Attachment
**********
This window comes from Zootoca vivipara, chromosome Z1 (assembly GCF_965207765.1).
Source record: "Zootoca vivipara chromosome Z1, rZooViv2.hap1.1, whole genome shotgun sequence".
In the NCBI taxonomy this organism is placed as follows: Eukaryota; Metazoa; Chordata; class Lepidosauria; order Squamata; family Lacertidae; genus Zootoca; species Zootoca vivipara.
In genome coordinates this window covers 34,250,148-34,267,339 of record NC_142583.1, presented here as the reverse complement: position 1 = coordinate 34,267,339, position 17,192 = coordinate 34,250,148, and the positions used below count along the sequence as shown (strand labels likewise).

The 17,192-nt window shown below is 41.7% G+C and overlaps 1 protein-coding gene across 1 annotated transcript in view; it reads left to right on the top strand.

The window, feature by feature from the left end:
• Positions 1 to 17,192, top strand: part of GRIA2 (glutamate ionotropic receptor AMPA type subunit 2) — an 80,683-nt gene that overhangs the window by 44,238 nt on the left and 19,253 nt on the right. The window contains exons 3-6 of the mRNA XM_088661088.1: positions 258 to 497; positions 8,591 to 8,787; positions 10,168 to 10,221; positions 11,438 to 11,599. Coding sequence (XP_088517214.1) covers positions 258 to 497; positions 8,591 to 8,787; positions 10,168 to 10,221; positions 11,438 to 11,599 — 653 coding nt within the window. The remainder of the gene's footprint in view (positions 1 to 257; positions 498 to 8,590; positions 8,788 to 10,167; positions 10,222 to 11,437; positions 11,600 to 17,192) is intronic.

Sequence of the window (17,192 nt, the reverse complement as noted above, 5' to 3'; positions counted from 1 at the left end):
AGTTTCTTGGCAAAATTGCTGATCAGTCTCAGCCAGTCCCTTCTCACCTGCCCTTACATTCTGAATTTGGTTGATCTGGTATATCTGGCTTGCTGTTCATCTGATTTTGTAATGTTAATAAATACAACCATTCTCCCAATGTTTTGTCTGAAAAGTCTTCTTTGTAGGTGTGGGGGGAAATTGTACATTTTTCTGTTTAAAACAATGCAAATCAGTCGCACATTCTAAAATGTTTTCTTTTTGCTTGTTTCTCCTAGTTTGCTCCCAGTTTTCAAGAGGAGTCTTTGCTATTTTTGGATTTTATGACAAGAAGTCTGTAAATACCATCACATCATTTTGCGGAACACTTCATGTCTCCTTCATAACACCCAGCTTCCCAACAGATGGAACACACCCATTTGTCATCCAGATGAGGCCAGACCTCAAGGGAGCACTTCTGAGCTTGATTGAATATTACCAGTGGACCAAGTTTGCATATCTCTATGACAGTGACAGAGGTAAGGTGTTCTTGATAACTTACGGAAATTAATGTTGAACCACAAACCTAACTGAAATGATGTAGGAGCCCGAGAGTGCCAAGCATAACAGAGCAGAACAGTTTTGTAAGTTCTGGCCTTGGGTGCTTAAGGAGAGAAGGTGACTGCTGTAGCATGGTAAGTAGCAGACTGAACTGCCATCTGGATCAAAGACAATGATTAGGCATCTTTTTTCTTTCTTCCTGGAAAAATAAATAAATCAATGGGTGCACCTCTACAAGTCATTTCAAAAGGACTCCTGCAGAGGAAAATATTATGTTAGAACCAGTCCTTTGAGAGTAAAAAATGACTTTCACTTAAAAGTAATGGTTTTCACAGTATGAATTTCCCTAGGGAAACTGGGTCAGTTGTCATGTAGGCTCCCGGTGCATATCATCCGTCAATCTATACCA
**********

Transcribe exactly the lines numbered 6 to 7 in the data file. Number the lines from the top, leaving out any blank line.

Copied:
The window, feature by feature from the left end:
• Positions 1 to 17,192, top strand: part of GRIA2 (glutamate ionotropic receptor AMPA type subunit 2) — an 80,683-nt gene that overhangs the window by 44,238 nt on the left and 19,253 nt on the right. The window contains exons 3-6 of the mRNA XM_088661088.1: positions 258 to 497; positions 8,591 to 8,787; positions 10,168 to 10,221; positions 11,438 to 11,599. Coding sequence (XP_088517214.1) covers positions 258 to 497; positions 8,591 to 8,787; positions 10,168 to 10,221; positions 11,438 to 11,599 — 653 coding nt within the window. The remainder of the gene's footprint in view (positions 1 to 257; positions 498 to 8,590; positions 8,788 to 10,167; positions 10,222 to 11,437; positions 11,600 to 17,192) is intronic.